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post #1 of 18 (permalink) Old 09-24-2014, 06:56 PM Thread Starter
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Short new guy

I have recently acquired a 1987 Yamaha FZ600 basket case and just got it together and running. My problem is that the bike is too tall. I have a 28" inseam and have to tip toe at a stop. I had the same problem with my 1978 Yam XS1100 but putting shorter shocks and lowering the front cured it. Is there a shorter mono shock or longer linkage solution for me and the FZ600?
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post #2 of 18 (permalink) Old 09-24-2014, 07:15 PM
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dont bother. its not worth affecting the bike geometry when people much taller than you have to also put only one foot down. why do you need both?
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post #3 of 18 (permalink) Old 09-24-2014, 07:22 PM
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if you get front and rear lowering springs it will handle just as good if not better than stock. i dropped my gf's bike with hyperpro progressive spring kit and it handles amazing. just do a google search

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post #4 of 18 (permalink) Old 09-24-2014, 08:46 PM Thread Starter
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Thanks for the advice, mrphotoman. I will investigate. PCHBreeze, I never said I needed both feet on the ground, but I don't need to crush my nuts either. I hope there is more than one member who tries to be helpful. If most on this site are closed minded purist I'd better leave. Clyde K., Gunnery Sergeant, US Marine Corps (Retired)
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post #5 of 18 (permalink) Old 09-24-2014, 09:27 PM
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Welcome Clyde, nice choice of bike, I've always liked the looks of those. PCH only means to say that you don't necessarily have to flat foot both feet to be comfortable on a bike. I'm 5'5" and can only flat foot on my cruiser, But none of my other bikes. Everyone has preferences, but I'm used to just touching down with my left foot.
Lowering that should be easy, I'm assuming it has a single shock in the rear, and has a set of "dogbones," or links on either side of the shock down under there. Changing the length of those links will raise or lower the rear of the bike accordingly. The longer the link, the lower the bike will be. Buy a good set, some are cheaply made and can break. 3/8" thick 6061 aluminum at a minimum is my preference to be safe. I wouldn't lower the bike more than an inch and a half. Also, the shock itself will likely need to be adjusted, as lowering the bike will require more preload on the spring, if I am remembering it right. There are plenty of extremely knowledgeable and helpful people on here, you'll see. Stick around, you'll see that things are quite entertaining. Good luck! Semper Fi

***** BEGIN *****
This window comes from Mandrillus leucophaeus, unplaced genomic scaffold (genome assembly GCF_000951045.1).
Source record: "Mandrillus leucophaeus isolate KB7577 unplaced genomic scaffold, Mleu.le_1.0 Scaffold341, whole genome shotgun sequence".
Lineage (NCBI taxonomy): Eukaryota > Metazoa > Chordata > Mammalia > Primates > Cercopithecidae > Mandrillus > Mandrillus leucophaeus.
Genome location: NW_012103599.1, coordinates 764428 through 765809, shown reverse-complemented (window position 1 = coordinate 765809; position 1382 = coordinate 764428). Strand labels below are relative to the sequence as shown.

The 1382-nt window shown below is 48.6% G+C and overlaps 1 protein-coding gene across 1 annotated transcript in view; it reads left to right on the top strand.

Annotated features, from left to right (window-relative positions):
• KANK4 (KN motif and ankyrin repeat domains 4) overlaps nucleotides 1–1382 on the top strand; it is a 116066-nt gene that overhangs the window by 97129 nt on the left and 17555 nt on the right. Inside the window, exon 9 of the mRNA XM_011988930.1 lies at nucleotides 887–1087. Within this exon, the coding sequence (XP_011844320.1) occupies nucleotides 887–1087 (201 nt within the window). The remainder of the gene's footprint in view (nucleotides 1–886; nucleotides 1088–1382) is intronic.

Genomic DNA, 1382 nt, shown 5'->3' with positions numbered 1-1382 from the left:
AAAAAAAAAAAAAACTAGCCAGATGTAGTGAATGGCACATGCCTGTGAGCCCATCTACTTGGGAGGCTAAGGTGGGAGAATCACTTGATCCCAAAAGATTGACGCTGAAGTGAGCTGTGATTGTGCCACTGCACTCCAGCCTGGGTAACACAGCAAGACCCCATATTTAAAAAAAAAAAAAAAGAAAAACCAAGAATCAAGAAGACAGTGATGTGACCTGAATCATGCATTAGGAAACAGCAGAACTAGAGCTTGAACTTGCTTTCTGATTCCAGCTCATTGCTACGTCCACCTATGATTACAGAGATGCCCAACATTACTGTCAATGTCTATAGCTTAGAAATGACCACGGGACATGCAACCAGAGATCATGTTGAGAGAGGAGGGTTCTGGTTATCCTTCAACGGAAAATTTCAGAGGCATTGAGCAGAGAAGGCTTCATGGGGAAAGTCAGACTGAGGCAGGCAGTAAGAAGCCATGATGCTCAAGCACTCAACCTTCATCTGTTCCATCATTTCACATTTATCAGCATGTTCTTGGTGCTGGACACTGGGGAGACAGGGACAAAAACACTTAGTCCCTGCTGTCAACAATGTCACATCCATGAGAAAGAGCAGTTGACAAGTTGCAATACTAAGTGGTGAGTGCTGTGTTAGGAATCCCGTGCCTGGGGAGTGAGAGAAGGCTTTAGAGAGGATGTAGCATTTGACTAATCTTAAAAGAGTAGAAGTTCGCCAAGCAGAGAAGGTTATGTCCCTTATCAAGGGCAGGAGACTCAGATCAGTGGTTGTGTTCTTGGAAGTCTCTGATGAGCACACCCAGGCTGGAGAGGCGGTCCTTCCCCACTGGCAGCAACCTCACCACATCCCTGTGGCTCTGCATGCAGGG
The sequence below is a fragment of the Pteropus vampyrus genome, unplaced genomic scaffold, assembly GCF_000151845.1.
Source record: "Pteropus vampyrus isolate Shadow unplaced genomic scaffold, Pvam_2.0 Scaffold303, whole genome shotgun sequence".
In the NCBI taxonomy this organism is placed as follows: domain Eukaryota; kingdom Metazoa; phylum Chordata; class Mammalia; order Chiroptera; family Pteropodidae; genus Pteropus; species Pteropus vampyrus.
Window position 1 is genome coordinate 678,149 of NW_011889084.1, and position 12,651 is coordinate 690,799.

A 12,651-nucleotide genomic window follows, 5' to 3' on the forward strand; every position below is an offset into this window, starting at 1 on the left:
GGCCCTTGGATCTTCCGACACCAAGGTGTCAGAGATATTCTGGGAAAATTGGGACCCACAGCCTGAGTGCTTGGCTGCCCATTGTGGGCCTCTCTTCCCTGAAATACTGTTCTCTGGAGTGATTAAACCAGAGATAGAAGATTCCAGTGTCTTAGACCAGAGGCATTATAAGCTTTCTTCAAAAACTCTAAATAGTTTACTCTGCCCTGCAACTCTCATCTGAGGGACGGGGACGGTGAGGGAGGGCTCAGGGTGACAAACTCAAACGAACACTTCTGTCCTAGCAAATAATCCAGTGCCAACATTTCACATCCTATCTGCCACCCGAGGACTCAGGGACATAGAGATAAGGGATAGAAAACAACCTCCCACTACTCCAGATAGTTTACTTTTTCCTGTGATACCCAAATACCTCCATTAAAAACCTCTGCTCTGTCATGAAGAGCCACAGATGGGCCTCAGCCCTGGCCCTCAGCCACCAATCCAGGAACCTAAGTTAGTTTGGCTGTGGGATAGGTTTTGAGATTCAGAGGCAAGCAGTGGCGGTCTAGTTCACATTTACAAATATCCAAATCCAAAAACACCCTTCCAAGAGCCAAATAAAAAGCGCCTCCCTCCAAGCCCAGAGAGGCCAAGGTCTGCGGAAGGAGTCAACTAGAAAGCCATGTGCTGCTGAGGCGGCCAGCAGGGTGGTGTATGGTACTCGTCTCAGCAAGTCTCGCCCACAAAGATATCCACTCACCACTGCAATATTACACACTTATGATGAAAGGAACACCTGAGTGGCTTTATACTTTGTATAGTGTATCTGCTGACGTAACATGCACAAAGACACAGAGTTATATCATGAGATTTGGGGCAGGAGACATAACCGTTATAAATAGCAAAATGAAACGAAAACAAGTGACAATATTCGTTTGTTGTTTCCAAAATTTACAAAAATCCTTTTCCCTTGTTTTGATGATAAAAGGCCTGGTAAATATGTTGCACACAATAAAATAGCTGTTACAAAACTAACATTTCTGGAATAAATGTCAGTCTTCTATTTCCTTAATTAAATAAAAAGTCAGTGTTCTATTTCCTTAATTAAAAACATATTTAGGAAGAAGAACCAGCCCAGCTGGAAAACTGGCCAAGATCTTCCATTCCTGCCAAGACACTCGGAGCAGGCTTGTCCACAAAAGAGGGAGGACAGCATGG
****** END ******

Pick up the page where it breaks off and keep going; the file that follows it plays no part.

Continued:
Last edited by lasermax; 09-24-2014 at 09:36 PM.
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post #6 of 18 (permalink) Old 09-24-2014, 10:07 PM Thread Starter
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I seldom flat foot with both feet on my cruiser also. The 600 was basically free and the intent was to use it for errands in town (stop and go traffic) which the 1100 is not good at. Thanks for the data on dog bones, etc. Even an inch will be better on the nads. OORAH
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post #7 of 18 (permalink) Old 09-25-2014, 01:03 AM
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Originally Posted by Clyde K. View Post
Thanks for the advice, mrphotoman. I will investigate. PCHBreeze, I never said I needed both feet on the ground, but I don't need to crush my nuts either. I hope there is more than one member who tries to be helpful. If most on this site are closed minded purist I'd better leave. Clyde K., Gunnery Sergeant, US Marine Corps (Retired)
wow, now you gotta throw out your military creds and shit on this site based on the replies to this thread? you said something about closed minded purist? i dont think its your nuts thats the problem, little guy.

Learn to ride. that fixes most noob problems.